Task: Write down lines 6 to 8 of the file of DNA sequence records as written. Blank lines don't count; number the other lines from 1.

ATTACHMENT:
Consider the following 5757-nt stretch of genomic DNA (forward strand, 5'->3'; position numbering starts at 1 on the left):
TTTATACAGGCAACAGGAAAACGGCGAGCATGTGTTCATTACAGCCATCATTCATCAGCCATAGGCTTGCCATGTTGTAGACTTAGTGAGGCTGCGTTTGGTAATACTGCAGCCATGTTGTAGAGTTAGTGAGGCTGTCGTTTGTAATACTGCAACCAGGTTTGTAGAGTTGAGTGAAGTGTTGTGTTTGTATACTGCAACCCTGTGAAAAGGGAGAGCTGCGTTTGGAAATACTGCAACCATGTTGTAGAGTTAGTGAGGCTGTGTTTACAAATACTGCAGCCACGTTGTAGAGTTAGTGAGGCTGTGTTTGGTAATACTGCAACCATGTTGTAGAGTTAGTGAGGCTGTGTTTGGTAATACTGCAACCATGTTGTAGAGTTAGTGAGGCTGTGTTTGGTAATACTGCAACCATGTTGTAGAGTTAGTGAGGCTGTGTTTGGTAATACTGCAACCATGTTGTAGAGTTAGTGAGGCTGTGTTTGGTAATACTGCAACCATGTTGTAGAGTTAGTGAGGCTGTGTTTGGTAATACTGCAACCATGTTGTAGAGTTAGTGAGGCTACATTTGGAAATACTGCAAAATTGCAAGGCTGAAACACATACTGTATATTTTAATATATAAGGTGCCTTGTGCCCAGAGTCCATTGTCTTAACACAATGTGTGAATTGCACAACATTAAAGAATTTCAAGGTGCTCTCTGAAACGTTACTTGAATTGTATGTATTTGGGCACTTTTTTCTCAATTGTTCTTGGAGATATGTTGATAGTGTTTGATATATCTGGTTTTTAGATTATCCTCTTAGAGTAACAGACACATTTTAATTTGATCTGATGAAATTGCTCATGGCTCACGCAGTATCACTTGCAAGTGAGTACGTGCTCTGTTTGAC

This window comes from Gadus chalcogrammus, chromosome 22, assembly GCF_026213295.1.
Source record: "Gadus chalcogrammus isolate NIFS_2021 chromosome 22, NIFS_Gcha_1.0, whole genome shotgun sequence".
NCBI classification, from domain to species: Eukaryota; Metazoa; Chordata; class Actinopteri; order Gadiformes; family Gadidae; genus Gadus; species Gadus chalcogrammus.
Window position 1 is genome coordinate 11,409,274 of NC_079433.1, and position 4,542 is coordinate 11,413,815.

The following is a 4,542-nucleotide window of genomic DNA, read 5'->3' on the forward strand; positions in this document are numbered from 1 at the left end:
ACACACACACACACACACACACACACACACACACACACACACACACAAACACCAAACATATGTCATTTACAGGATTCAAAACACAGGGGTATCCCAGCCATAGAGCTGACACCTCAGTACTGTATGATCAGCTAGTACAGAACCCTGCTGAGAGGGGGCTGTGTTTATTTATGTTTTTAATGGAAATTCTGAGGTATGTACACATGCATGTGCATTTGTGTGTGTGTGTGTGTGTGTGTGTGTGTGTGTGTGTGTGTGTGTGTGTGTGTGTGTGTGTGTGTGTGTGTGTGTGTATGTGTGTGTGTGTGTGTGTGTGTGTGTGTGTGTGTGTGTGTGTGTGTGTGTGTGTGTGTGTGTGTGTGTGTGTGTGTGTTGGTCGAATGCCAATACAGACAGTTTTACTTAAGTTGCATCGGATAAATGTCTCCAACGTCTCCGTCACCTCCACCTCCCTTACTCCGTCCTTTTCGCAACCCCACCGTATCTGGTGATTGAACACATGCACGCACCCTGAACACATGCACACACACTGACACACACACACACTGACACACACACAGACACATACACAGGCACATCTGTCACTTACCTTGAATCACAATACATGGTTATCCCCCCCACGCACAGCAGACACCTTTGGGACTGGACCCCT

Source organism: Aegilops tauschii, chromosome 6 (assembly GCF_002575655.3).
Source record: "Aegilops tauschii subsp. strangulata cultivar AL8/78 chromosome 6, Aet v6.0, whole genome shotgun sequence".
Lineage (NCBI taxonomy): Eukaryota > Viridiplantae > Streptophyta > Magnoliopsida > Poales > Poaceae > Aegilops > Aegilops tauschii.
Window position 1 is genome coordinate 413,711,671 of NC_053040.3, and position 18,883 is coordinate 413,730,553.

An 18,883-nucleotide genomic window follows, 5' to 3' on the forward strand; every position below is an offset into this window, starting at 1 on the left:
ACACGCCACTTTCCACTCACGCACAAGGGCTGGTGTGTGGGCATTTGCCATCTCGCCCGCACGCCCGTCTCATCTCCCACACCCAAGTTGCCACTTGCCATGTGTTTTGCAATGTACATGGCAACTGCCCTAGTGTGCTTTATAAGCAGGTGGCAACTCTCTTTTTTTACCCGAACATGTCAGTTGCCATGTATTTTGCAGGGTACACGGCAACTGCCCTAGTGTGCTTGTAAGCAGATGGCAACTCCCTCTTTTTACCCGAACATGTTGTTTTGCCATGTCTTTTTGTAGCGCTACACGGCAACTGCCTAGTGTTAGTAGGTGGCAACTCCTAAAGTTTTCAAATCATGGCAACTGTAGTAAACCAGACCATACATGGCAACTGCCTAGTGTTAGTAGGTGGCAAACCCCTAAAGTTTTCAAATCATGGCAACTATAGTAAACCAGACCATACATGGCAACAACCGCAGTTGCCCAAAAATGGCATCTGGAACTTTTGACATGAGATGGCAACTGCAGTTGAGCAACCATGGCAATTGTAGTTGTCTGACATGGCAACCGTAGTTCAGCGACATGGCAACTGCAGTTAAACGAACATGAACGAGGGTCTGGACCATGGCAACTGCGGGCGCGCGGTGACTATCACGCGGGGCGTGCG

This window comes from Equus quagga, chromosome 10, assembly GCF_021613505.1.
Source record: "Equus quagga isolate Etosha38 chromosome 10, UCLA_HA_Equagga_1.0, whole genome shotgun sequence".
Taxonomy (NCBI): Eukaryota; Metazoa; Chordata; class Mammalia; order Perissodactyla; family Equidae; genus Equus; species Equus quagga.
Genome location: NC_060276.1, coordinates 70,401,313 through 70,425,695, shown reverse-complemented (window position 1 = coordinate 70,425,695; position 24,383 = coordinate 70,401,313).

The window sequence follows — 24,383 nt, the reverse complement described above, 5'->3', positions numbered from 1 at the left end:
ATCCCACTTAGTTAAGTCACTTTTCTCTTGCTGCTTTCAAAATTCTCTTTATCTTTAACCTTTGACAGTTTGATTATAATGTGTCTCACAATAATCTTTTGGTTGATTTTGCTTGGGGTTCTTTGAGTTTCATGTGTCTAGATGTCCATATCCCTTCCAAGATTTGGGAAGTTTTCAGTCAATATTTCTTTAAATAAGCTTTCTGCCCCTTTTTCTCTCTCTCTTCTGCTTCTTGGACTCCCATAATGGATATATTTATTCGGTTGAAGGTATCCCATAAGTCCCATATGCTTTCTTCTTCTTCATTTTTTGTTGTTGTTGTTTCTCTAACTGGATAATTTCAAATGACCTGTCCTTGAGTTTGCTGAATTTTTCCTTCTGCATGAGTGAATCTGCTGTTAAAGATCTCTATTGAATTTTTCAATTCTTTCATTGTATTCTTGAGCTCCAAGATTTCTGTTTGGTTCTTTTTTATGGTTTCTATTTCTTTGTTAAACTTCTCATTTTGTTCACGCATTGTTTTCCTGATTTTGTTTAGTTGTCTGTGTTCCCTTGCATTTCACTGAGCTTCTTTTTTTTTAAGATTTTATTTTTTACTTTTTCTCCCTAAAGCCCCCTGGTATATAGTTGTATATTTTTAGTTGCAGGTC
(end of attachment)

Window position 1 is genome coordinate 11,409,274 of NC_079433.1, and position 4,542 is coordinate 11,413,815.

The following is a 4,542-nucleotide window of genomic DNA, read 5'->3' on the forward strand; positions in this document are numbered from 1 at the left end:
ACACACACACACACACACACACACACACACACACACACACACACACAAACACCAAACATATGTCATTTACAGGATTCAAAACACAGGGGTATCCCAGCCATAGAGCTGACACCTCAGTACTGTATGATCAGCTAGTACAGAACCCTGCTGAGAGGGGGCTGTGTTTATTTATGTTTTTAATGGAAATTCTGAGGTATGTACACATGCATGTGCATTTGTGTGTGTGTGTGTGTGTGTGTGTGTGTGTGTGTGTGTGTGTGTGTGTGTGTGTGTGTGTGTGTGTGTGTGTGTGTATGTGTGTGTGTGTGTGTGTGTGTGTGTGTGTGTGTGTGTGTGTGTGTGTGTGTGTGTGTGTGTGTGTGTGTGTGTGTGTTGGTCGAATGCCAATACAGACAGTTTTACTTAAGTTGCATCGGATAAATGTCTCCAACGTCTCCGTCACCTCCACCTCCCTTACTCCGTCCTTTTCGCAACCCCACCGTATCTGGTGATTGAACACATGCACGCACCCTGAACACATGCACACACACTGACACACACACACACTGACACACACACAGACACATACACAGGCACATCTGTCACTTACCTTGAATCACAATACATGGTTATCCCCCCCACGCACAGCAGACACCTTTGGGACTGGACCCCT